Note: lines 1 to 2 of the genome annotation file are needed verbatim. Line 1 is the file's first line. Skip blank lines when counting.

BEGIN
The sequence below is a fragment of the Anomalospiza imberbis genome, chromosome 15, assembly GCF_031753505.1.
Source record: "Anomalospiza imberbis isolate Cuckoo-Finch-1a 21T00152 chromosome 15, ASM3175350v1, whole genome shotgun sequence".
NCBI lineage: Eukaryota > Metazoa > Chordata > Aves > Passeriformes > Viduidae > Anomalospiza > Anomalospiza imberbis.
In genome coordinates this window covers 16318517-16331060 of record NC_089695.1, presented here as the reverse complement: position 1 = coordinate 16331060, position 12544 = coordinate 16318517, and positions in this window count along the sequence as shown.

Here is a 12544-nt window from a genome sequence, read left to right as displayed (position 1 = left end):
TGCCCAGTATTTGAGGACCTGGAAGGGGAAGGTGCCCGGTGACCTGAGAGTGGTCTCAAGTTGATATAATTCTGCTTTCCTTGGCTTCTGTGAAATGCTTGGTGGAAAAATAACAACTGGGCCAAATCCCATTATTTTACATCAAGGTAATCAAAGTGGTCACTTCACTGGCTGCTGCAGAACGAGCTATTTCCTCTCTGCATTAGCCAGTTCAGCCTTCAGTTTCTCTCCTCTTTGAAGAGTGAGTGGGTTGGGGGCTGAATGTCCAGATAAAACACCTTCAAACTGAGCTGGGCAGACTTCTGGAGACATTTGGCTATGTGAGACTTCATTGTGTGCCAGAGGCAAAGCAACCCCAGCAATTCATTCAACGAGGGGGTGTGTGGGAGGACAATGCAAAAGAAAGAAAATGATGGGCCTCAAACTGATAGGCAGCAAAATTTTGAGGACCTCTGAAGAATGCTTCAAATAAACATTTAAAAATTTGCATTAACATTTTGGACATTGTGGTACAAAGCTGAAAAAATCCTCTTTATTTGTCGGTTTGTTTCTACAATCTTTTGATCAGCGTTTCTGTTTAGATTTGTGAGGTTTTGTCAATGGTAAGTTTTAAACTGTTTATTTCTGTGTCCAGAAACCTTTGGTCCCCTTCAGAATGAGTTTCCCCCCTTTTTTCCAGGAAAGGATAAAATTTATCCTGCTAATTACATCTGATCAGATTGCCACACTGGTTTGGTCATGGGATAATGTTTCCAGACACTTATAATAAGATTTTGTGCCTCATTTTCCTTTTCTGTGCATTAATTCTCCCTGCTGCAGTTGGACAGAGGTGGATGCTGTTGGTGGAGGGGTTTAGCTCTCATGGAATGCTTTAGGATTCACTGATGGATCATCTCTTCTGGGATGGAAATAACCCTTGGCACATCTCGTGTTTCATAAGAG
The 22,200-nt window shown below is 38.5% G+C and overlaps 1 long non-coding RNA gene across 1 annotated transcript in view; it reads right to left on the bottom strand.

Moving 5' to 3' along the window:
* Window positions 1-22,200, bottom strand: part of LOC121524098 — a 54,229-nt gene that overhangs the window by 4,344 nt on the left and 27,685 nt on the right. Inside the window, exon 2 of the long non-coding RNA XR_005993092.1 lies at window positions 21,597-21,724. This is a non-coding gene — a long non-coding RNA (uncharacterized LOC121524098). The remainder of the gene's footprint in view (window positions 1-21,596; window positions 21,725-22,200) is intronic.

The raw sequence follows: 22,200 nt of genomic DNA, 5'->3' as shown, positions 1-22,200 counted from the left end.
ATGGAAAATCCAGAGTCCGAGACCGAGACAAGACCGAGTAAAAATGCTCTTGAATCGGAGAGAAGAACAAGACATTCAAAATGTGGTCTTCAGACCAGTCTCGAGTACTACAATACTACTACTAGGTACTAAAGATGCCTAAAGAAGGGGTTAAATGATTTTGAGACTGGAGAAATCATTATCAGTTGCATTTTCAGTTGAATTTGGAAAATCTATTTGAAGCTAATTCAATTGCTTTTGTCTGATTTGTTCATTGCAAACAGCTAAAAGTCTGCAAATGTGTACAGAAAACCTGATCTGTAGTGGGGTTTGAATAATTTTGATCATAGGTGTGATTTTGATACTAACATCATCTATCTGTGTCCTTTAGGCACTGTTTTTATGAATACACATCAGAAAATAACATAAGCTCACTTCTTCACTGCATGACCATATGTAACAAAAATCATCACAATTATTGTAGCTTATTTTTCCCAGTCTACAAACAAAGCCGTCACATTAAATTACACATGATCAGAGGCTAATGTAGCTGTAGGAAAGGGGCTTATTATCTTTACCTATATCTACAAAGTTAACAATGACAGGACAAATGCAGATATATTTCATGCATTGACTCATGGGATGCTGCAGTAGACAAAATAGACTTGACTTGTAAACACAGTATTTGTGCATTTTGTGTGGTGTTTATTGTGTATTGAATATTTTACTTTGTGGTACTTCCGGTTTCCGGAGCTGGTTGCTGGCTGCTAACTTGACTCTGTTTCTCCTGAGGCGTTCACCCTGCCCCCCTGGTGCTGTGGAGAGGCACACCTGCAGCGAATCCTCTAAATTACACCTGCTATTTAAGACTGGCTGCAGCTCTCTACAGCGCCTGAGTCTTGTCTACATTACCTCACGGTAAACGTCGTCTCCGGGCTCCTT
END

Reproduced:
The sequence below is a fragment of the Anomalospiza imberbis genome, chromosome 15, assembly GCF_031753505.1.
Source record: "Anomalospiza imberbis isolate Cuckoo-Finch-1a 21T00152 chromosome 15, ASM3175350v1, whole genome shotgun sequence".